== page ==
Books, Families, and Family Trees | Page 67 | Newberry

Books, Families, and Family Trees

            Upton Sinclair did not approve of genealogy.

            This does not surprise me so very much.  For one thing, a lot of people don’t think much of genealogy, and for another, there doesn’t seem to have been all that much Upton Sinclair DID approve of.

            In a book called Money Writes!, Sinclair snarls at fascist and materialistic influences in the literature of the 1930s.  In the chapter where he attacks the work of James Branch Cabell, something else I wasn’t surprised to learn he didn’t like, he takes a sideswipe at Cabell for having made a living as a genealogist, one who searches out or invents, he says, lavish ancestries for the wealthy.  He is really upset with Cabell’s attitudes toward free love, which he feels contributed to the epidemic of sexually transmitted diseases among college youth, but it is his genealogical attitude that interested me.  (How books affect the sex lives of college students is a whole nother blog…or possibly a 28-part PBS miniseries.  If Ken Burns has nothing better to do, he might give it some thought.)

             I have always been grateful to genealogists for keeping stories alive.  The stories don’t have to be earth-shattering: in fact, if they were, they probably wouldn’t need a genealogist to preserve them.  What reminded me of this was a fine old dictionary by that fine old dictionary-maker, Dr. Samuel Johnson.  It’s in decent shape, barring the fact that the covers are getting loose with age, a not uncommon state for a leatherbound book from 1760.  A previous owner, one James Cornish, wrote his name on the title-page a quarter of a millennium ago.  If he made other notes, I haven’t found them.

             On the principle that somebody buying this masterpiece in 1760 must have been an interesting chap, I did a bit of Google work, to no avail.  James Cornish is not a very uncommon name, and despite all my attempts to add a few bucks to the price of the dictionary by indetifying him as Sam Johnson’s accountant or bookie, I could turn up nothing.  Subsequent owners had put a bookplate on the book, really digging it into the inside of the cover.  These were a Miss Cornish and a Miss Sarah Cornish of Blackmore Hall.  I know how this works: Miss Cornish would have been the older sister and Miss Sarah her junior partner.  Looking up Blackmore Hall, I find it is now a social and athletic club whose website says nothing at all about dictionaries.  This left me with one Sarah Cornish, who had an older sister and a father or grandfather named James.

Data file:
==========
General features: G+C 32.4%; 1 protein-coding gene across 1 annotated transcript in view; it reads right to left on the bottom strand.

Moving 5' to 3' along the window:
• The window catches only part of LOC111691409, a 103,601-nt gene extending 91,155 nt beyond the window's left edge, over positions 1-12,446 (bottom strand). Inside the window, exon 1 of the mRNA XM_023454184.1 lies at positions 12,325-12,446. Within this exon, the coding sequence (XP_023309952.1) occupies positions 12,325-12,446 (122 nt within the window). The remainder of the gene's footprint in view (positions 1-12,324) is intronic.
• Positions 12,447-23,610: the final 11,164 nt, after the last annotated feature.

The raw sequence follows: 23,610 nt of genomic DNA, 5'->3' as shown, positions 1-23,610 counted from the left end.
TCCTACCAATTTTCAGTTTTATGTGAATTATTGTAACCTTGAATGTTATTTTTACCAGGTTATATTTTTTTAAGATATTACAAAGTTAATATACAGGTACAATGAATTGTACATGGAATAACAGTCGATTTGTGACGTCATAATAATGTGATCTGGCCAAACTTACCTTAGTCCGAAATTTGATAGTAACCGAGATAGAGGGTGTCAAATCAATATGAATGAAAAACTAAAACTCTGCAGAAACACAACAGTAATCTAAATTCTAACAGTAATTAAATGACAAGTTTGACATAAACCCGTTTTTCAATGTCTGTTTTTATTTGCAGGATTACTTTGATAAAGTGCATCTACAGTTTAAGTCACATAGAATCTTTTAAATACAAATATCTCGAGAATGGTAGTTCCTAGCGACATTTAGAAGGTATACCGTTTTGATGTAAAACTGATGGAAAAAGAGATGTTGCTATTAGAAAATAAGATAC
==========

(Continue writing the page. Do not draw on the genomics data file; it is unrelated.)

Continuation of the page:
The WorldWideWeb has been a boon to genealogists: there are all sorts of ancestors out there.  I must inform you that, at least as far as the genealogists are telling, neither Miss Sarah (1796-1850) nor her older sister Esther (1795-1861) is anybody’s ancestors.  They died “without issue” as the phrase runs.  (There were other brothers and sisters, so don’t fret about the Cornish family.)  They did, however, have a father, a grandfather, AND a great-grandfather named James.  Father James (1768-1837) was a writer of the genteel 19th century sort—he left some impressive manuscript work but didn’t publish much—and he inherited Blackmore Hall on the death of another relative.

            His father was Dr. James Cornish, M.D.  (1743-1828) who practiced and published, but not out of Blackmore Hall.  Of the three Jameses, I like him best as the man who wrote his name on the title page of this dictionary.  The idea of a future doctor and author of a pamphlet exculpating Devonshire cider from causing endemic colic buying Sam Johnson’s dictionary when he was 17 or 18 thrills me.  But more likely it was his father James, the Collector of Customs at Teignmouth (1722-1785) who bought the book and passed it down through the generations.  There’s a picture of his with his family on one website, and though the genealogists do not say which person in the picture is which James, it’s entertaining to think I have looked upon the face (or a digital scan of a photograph of an engraving of a painting of the face) of the person who picked up this book 250 years ago and decided to add it to his library.

             In the end, this adds nothing to the value of the book, and what Upton Sinclair would have made of my search I’m not sure.  But I think I’m glad he’s not alive and blogging.


I'm a great fan of Daphne Du Maurier. Indeed only last year I marched arnuod the countryside trying to get a glimpse of Menabilly (managed to see one chimney pot). But we have to accept that the ability of her name to draw visitors will decline as the years progress. Unless of course, someone re-films Rebecca or Jamaica Inn. Sad but true.

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